For many years humans have fantasized about X-ray vision and played with the concept in comic books and sci-fi movies. MIT’s Wi-Vi project explores the potential of using Wi-Fi signals and recent advances in MIMO communications to capture the motion of humans behind a wall and in closed rooms.

Wi-Vi allows detection of up to three moving humans in a closed room. It is capable of determining the direction of movement, towards the device or away from it, and the angle of motion. A human can communicate with the Wi-Vi system using simple gestures without carrying or wearing any wireless device. The system can even detect very simple gestures made through a wall, making it the first through-wall gesture-based interface.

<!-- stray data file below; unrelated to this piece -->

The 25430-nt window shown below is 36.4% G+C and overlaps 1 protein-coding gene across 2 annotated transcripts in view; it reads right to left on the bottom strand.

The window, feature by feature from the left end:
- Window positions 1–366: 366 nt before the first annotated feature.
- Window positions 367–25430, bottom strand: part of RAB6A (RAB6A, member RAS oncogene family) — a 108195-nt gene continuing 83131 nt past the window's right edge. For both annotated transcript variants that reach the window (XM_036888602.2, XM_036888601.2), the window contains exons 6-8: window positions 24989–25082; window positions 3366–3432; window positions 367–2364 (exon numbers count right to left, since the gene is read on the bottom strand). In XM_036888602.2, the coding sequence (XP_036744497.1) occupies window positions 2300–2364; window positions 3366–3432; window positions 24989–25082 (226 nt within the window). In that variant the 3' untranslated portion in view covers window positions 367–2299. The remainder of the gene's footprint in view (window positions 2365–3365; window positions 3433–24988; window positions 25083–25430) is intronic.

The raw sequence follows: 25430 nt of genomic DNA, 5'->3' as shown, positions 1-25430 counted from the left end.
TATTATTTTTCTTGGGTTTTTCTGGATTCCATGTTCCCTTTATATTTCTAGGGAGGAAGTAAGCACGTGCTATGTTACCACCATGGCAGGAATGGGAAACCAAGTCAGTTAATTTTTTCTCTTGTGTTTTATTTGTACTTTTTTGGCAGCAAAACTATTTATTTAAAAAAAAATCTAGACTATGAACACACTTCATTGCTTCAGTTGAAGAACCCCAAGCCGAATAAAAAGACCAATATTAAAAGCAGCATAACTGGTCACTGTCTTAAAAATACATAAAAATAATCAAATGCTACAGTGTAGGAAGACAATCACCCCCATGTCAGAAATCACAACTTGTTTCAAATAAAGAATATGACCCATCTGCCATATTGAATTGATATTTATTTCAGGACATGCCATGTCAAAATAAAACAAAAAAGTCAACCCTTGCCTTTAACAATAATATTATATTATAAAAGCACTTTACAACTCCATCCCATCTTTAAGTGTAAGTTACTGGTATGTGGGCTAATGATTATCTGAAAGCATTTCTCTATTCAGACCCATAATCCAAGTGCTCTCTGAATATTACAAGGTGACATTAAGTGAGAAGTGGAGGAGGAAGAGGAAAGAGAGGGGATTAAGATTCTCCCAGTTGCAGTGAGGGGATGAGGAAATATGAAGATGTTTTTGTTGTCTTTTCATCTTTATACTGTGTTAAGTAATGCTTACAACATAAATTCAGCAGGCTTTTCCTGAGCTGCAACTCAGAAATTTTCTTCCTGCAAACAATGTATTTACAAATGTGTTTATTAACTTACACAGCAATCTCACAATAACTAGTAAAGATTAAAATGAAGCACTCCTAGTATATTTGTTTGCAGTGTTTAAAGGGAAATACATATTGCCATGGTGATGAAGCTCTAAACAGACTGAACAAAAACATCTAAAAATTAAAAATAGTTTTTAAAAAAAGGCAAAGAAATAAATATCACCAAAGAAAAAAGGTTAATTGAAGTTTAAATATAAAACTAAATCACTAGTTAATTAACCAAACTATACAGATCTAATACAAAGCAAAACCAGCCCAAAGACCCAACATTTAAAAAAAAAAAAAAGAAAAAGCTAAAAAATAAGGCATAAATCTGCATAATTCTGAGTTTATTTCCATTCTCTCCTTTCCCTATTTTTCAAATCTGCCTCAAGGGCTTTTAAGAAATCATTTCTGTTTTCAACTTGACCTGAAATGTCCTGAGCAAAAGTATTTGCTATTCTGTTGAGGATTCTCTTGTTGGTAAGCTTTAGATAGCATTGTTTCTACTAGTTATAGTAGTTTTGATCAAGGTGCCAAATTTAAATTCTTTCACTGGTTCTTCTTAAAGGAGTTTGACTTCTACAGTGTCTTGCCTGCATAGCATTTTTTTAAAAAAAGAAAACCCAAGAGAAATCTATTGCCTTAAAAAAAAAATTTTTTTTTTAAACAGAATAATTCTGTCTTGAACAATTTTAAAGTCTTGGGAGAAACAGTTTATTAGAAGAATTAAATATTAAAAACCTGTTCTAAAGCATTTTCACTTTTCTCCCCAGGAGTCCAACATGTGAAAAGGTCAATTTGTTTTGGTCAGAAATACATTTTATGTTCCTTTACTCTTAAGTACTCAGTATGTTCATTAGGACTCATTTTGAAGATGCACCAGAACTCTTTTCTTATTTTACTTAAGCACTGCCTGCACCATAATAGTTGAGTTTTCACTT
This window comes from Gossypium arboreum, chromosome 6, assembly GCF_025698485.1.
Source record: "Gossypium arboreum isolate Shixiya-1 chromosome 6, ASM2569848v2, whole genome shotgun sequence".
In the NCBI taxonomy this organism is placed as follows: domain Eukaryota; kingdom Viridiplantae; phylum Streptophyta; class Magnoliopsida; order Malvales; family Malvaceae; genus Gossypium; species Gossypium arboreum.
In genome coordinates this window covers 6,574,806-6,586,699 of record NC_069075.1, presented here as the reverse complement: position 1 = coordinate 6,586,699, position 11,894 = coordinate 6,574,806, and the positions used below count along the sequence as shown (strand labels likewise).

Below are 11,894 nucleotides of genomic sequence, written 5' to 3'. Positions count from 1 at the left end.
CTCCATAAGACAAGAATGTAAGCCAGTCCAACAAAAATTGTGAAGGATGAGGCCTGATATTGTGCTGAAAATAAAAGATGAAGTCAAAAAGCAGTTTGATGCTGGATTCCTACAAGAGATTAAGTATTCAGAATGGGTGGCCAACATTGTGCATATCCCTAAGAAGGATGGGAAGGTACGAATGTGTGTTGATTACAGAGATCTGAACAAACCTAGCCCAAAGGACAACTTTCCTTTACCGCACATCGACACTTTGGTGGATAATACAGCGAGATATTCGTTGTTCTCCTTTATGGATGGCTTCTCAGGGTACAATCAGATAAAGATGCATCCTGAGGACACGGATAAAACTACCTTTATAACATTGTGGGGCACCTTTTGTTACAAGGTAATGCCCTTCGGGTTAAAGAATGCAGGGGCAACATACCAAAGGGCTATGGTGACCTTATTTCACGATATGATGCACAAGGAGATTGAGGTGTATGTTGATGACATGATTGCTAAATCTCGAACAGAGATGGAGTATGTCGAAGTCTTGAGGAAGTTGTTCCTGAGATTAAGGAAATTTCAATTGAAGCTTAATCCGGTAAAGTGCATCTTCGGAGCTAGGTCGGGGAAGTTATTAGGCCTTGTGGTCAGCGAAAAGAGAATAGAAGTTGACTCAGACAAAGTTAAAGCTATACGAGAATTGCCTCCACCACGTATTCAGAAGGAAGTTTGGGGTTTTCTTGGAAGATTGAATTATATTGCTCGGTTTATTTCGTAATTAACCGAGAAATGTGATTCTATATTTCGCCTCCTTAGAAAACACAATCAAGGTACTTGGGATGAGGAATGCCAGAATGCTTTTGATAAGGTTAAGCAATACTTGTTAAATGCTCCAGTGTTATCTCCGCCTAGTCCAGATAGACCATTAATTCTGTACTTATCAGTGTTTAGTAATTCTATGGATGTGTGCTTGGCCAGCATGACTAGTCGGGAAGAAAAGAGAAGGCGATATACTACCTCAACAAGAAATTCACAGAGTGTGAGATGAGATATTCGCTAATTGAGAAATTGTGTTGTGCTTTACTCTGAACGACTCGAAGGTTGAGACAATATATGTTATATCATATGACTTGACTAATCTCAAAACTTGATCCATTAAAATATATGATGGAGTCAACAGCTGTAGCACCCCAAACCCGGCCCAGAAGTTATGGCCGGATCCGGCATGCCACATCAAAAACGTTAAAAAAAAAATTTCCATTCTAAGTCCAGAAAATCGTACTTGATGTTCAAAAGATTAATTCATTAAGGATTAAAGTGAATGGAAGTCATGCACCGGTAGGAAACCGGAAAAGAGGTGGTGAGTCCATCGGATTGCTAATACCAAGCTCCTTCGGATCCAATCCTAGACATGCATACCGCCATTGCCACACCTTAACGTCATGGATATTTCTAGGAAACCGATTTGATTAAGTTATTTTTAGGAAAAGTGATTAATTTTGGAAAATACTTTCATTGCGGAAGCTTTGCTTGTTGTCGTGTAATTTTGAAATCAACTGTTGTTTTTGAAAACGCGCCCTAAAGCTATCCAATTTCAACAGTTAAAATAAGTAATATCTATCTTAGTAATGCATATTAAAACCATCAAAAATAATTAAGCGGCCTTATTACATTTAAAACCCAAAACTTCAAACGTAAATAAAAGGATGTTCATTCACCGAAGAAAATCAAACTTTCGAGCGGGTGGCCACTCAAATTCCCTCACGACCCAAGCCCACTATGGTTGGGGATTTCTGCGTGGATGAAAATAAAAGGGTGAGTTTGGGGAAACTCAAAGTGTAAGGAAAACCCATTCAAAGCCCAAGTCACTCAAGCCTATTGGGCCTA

Possible applications of the technology are intrusion and ambush detection, victim finding Under collapsed structures, motion sensing for controlling of heating/cooling and lighting systems, household appliances, and non-invasive monitoring of children and elderly. Wi-Vi also enables a new dimension for input-output devices in gaming which does not suffer from occlusion and works in non-line-of-sight.